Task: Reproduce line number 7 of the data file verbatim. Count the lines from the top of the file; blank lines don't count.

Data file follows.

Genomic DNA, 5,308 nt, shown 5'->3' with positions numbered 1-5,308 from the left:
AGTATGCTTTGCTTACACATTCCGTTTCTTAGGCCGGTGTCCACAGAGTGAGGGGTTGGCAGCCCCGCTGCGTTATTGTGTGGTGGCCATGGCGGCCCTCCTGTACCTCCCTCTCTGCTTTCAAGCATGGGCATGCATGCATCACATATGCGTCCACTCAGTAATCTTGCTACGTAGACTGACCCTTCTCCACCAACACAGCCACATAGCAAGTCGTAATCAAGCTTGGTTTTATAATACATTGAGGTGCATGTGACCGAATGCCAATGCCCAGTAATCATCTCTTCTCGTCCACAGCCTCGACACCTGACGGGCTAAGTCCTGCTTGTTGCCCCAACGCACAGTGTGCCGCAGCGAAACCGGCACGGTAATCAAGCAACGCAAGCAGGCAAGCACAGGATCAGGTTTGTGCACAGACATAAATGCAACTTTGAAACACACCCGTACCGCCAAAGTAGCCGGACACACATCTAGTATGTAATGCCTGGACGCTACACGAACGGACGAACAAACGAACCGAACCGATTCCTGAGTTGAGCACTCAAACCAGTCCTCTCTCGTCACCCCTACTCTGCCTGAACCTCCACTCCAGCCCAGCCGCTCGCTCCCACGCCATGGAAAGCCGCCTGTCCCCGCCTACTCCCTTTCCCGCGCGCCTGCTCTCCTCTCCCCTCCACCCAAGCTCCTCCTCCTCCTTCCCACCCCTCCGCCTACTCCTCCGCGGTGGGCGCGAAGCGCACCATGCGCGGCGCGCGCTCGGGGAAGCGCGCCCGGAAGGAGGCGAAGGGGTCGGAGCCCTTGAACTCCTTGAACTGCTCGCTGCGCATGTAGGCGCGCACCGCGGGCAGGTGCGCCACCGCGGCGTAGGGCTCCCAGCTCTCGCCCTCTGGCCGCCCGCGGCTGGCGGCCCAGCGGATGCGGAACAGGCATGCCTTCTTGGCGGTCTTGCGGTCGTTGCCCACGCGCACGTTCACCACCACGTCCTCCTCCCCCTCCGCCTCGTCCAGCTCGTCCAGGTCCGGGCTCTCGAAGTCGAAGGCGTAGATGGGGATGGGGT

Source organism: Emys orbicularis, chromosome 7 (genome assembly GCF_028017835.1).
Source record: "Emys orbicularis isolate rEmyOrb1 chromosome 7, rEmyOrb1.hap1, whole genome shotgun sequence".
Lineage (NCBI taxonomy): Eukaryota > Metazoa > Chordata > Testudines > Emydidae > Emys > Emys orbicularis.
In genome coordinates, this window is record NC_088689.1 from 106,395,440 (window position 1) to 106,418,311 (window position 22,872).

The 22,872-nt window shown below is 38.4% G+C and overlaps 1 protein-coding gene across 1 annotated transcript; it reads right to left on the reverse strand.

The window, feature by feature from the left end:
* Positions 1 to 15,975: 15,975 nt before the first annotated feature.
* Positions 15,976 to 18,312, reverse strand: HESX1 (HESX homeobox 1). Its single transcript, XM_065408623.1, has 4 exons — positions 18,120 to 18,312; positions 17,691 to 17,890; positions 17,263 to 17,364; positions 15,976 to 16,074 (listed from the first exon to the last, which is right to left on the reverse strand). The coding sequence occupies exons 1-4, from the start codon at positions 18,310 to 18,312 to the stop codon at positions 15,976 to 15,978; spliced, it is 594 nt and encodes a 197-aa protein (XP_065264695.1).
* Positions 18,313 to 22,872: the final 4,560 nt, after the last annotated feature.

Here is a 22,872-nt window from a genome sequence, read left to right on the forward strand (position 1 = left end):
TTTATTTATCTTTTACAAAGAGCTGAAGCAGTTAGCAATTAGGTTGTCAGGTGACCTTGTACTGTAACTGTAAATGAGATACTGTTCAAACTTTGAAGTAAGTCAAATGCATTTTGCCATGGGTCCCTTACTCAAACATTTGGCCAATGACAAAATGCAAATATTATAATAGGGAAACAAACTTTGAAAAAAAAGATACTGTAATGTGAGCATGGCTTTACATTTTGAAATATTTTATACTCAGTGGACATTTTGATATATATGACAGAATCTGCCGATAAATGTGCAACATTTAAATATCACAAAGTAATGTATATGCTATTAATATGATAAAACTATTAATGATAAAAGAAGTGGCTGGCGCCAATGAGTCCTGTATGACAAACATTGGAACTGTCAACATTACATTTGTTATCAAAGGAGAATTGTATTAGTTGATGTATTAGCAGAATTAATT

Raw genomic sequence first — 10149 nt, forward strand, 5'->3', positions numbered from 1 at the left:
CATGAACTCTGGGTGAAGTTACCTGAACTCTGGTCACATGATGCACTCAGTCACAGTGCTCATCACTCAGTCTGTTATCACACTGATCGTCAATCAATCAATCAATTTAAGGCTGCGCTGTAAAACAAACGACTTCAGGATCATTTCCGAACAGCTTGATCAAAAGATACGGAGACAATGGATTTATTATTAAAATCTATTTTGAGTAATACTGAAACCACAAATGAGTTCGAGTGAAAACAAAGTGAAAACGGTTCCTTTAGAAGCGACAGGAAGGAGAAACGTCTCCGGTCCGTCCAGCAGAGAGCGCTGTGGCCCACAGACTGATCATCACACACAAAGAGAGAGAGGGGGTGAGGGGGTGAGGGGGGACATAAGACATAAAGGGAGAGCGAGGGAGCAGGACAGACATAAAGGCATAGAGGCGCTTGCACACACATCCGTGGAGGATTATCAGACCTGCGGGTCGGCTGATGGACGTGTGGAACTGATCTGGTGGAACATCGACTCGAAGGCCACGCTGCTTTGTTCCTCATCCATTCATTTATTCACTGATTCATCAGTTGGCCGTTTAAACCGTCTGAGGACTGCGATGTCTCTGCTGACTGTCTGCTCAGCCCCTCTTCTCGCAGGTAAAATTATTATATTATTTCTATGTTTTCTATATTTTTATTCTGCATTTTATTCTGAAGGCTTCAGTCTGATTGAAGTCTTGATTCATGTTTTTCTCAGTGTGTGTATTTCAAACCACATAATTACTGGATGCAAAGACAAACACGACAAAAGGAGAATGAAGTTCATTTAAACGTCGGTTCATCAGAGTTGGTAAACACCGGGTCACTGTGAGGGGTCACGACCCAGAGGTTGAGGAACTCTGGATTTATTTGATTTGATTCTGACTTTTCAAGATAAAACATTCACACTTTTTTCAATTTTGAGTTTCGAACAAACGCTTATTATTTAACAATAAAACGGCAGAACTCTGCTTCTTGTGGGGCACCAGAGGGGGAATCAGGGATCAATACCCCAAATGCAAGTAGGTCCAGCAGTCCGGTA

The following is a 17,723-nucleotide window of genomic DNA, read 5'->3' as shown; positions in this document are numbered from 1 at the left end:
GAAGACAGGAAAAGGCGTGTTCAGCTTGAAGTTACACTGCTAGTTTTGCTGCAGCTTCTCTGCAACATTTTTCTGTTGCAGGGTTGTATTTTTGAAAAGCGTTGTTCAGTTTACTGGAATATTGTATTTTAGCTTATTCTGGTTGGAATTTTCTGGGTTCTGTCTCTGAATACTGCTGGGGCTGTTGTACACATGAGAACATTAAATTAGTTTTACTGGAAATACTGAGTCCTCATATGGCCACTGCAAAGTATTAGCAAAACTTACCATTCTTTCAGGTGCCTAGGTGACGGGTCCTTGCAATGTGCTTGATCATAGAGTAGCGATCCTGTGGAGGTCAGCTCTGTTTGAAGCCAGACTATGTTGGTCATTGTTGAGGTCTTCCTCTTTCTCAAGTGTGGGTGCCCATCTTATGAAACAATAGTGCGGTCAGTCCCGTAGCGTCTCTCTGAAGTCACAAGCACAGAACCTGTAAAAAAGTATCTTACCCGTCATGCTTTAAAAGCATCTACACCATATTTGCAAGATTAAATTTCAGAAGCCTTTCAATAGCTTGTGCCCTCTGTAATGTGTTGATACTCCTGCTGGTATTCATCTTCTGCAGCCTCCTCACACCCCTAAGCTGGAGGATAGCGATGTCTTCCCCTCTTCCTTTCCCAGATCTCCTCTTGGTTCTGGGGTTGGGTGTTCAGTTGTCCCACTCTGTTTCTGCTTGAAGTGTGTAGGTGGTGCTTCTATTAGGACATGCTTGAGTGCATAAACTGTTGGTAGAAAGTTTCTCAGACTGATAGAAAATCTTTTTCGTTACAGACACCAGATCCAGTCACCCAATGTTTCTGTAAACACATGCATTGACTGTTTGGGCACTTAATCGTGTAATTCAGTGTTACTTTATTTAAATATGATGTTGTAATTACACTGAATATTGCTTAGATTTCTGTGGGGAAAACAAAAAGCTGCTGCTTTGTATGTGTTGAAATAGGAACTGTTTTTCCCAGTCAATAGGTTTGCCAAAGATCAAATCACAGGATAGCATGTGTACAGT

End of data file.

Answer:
The 22,872-nt window shown below is 38.4% G+C and overlaps 1 protein-coding gene across 1 annotated transcript; it reads right to left on the reverse strand.